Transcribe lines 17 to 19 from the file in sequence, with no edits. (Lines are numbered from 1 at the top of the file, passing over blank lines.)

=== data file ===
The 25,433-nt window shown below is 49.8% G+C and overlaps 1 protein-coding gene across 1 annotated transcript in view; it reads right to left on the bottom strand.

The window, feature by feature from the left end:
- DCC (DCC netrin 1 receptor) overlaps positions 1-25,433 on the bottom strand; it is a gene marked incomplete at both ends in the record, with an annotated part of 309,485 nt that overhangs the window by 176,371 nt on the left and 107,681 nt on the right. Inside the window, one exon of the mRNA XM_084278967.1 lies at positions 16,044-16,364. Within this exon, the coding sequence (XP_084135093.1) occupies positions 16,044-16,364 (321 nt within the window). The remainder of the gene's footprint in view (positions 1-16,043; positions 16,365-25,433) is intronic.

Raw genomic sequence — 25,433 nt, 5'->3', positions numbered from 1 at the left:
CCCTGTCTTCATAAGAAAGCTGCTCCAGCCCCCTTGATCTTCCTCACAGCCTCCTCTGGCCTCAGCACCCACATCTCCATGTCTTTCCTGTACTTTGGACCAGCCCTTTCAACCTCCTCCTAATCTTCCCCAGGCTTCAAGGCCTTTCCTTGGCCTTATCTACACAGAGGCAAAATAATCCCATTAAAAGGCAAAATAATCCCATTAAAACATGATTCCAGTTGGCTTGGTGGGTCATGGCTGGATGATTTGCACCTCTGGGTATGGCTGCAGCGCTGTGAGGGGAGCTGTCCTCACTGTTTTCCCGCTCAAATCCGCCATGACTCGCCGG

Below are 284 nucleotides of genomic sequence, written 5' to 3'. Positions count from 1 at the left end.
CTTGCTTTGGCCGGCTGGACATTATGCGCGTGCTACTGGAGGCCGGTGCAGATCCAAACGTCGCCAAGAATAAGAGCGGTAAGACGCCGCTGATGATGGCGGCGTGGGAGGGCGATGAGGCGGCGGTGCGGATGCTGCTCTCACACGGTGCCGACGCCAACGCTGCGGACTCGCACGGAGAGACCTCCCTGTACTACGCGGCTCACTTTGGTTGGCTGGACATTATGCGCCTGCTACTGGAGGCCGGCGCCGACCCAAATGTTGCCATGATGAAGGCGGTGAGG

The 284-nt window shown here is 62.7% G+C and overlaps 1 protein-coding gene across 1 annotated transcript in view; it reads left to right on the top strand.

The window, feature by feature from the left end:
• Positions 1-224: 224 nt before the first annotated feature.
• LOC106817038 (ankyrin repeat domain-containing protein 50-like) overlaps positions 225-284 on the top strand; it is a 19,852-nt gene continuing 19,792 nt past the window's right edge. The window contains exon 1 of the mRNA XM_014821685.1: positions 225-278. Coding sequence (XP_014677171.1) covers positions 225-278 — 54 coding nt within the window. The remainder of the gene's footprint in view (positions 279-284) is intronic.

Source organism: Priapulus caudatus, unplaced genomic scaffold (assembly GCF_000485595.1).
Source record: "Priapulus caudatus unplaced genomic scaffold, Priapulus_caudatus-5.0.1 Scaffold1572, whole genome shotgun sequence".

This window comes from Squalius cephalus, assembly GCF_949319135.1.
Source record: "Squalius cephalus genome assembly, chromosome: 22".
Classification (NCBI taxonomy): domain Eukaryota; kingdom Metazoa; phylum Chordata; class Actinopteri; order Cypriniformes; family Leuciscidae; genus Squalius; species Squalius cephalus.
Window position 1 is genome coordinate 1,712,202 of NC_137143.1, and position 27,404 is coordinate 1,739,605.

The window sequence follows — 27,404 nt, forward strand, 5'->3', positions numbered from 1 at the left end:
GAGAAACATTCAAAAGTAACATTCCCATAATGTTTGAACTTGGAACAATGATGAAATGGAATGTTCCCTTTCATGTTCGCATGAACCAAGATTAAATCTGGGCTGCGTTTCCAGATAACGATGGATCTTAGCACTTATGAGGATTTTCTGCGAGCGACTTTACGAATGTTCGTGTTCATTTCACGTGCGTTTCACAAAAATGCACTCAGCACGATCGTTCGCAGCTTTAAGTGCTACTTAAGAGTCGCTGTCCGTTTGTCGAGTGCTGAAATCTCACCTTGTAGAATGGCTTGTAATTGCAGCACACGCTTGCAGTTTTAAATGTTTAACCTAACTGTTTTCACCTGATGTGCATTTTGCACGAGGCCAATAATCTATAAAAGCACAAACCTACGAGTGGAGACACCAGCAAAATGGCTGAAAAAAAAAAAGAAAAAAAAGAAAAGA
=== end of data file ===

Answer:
Window position 1 is genome coordinate 1,712,202 of NC_137143.1, and position 27,404 is coordinate 1,739,605.

The window sequence follows — 27,404 nt, forward strand, 5'->3', positions numbered from 1 at the left end:
GAGAAACATTCAAAAGTAACATTCCCATAATGTTTGAACTTGGAACAATGATGAAATGGAATGTTCCCTTTCATGTTCGCATGAACCAAGATTAAATCTGGGCTGCGTTTCCAGATAACGATGGATCTTAGCACTTATGAGGATTTTCTGCGAGCGACTTTACGAATGTTCGTGTTCATTTCACGTGCGTTTCACAAAAATGCACTCAGCACGATCGTTCGCAGCTTTAAGTGCTACTTAAGAGTCGCTGTCCGTTTGTCGAGTGCTGAAATCTCACCTTGTAGAATGGCTTGTAATTGCAGCACACGCTTGCAGTTTTAAATGTTTAACCTAACTGTTTTCACCTGATGTGCATTTTGCACGAGGCCAATAATCTATAAAAGCACAAACCTACGAGTGGAGACACCAGCAAAATGGCTGAAAAAAAAAAAGAAAAAAAAGAAAAGA